Make no mistake, in our view at least, cycling is the greatest sport in the world; with so many benefits to health and fitness to make the most of. But it is a sport that, like any other, comes with its challenges. So with winter well and truly here, what are they, and what can we do about them?
Training Factors Long Term
Most riders finish the NZ season with Age Group Road Nationals and take a break of 1-4 weeks to refresh the mind and recharge the body. But, for many Schools Cycling, Cycle Cross or Winter Racing is coming up, and they feel the need to train for this. Many will also finish the road season disappointed with results and want to leap straight into training in search of the performances they felt they should have had at Road Nationals. This can set them into a descending spiral of overreaching that leads to further slumps and illness. Riders should definitely take a rest at the end of the season, and then ease back into riding and racing.
Training Factors Short Term
As the winter months loom it is an important time to maintain fitness and condition. With fewer key events it is an opportunity to get into a routine of good eating and regular riding. Riding outdoors is stressful with cold weather, smog and the challenges of traffic, less light and riding at night. Good lighting systems, reflective clothing and wind-proofing can help with getting out. But even then we see more stress and greater recovery needs from competing and training hard outdoors in the cold and wet. This can be where indoor training sessions are very helpful. Platforms like Zwift offer bunch rides, group training sessions and races. One tip I have is to ignore the power and cadence and just focus on the virtual scenery. This is actually a general recommendation. Use the data post ride to help with your reflection.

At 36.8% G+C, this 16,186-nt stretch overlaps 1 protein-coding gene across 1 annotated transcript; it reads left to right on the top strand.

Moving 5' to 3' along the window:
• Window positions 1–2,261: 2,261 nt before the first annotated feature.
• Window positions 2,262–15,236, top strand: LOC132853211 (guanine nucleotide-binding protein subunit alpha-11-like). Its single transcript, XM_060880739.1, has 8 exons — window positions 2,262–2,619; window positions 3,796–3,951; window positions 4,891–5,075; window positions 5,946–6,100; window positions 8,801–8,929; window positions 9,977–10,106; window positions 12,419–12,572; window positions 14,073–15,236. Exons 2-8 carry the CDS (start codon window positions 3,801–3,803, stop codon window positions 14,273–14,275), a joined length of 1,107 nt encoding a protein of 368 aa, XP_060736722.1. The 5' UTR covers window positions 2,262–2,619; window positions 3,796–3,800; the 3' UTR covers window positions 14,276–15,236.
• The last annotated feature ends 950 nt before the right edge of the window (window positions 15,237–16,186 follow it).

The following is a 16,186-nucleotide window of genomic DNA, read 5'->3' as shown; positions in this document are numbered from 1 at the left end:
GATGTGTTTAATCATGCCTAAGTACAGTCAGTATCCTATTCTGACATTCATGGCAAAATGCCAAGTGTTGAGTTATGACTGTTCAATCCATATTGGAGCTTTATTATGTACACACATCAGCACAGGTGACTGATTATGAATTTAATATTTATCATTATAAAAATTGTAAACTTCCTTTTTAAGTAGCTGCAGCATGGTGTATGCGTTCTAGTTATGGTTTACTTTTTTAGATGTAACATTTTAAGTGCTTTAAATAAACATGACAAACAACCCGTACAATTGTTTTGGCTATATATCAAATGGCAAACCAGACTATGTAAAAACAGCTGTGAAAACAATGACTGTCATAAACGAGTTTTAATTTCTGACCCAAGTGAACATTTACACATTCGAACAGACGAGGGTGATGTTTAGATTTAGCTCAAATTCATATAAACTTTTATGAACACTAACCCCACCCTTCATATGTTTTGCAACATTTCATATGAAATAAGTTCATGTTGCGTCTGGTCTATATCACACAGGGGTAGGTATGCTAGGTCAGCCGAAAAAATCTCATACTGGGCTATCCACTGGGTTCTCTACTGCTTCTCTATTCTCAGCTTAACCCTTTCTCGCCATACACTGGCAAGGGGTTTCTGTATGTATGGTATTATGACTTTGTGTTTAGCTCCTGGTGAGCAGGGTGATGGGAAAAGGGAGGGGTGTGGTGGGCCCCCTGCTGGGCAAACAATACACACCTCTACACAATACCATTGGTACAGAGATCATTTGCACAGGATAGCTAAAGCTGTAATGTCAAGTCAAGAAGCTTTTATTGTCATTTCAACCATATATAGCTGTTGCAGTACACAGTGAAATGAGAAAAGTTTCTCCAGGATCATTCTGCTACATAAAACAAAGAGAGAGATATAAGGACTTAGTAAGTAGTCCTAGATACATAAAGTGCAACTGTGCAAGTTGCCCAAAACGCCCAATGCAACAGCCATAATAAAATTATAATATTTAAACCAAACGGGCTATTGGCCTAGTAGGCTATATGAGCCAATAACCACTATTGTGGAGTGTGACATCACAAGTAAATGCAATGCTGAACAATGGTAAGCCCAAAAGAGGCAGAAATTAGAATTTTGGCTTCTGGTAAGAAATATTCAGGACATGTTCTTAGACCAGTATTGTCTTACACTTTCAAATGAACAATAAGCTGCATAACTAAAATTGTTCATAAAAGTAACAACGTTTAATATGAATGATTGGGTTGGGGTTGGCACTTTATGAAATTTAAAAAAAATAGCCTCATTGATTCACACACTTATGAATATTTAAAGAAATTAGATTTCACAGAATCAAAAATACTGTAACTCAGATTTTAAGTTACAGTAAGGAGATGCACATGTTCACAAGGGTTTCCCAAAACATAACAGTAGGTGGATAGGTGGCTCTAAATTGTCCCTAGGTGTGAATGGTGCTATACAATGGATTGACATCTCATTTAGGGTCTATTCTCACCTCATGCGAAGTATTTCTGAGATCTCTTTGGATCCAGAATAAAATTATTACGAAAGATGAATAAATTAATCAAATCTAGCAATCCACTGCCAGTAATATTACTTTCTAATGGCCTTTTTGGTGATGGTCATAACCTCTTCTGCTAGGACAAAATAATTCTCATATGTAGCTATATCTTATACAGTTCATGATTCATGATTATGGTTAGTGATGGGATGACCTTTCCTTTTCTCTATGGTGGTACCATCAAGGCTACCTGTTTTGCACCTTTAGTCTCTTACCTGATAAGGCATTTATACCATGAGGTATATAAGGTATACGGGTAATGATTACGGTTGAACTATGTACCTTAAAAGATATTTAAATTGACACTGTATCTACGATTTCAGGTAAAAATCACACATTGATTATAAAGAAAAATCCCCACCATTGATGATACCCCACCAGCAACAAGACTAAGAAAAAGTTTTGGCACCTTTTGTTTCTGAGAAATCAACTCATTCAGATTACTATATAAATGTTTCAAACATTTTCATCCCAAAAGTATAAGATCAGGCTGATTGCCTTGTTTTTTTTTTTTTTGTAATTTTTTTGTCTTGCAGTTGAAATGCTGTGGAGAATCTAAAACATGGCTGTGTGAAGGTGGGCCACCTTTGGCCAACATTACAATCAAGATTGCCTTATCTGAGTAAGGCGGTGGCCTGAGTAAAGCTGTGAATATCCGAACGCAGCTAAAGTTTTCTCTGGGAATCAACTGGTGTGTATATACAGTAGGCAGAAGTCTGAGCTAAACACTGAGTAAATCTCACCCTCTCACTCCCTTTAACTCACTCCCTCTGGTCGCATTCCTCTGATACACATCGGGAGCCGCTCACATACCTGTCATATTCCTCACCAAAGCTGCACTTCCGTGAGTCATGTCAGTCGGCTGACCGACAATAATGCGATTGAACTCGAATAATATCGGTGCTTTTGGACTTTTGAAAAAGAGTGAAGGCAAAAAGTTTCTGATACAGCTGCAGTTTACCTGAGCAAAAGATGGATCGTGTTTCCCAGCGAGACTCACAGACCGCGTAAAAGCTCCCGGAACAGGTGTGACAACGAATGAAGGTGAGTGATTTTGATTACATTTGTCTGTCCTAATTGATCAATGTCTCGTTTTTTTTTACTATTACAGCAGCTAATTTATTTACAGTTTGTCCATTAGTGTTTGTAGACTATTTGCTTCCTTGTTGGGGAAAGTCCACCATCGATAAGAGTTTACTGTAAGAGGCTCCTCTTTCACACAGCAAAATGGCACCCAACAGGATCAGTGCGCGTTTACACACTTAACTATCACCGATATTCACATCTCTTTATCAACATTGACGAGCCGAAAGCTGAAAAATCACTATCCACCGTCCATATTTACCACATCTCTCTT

The winter is a great time to really focus on a good diet. Try to avoid processed foods like trans fats and added sugar that have an inflammatory effect on the body and eat a wide variety of natural foods. The gut microbiome is of interest as it plays a key role in a strong immune system and the body becoming more efficient at drawing energy and nutrients out of the food we eat. This places an emphasis on prebiotic foods high in fibre and probiotic foods like sauerkraut, kimchi, and kefir. Again with fewer key events in winter you can work hard on establishing a good routine.
This is one I really keep banging on about. A huge area of sports research which shows the detrimental effect of poor sleep on health and sports performance. Winter, is again a great time to focus on one of the important aspects of sleep hygiene keeping the room cool between 16-18 degrees. The room should be dark and quiet. A eye mask and ear plugs can help with this. Establishing a regular routine is essential, and you should start the process of winding down for sleep at least 90 minutes before bed time, which means NO SCREENS as the blue screen common in most devices really affects melatonin production, and this wrecks sleep.
Finish your summer season, reflect on performances, and move forward from there. Work on the performance you want to build up to over the whole winter. Be practical about what you can achieve riding on the road and prepare accordingly, and be sensible about just how much time you want to spend riding indoors. Invest in quality nutrition and get your ZZZZsss, and you will have a solid winter, and be ready for when summer comes round to be ready to jump back into key races with the form and condition you have maintained over the winter!
Hamish is a Christchurch based Cycling Coach who is a partner at Roulston Coaching. He works with Road, Track and Mountain Biking cyclists here in NZ and all round the World. He holds a Masters Degree in Sports Science and follows an athlete centred coaching approach based on sound sports science research and experience having coached for 27 years.
To find out more about Hayden Roulston, Hamish Ferguson and the team at Roulston Coaching click here.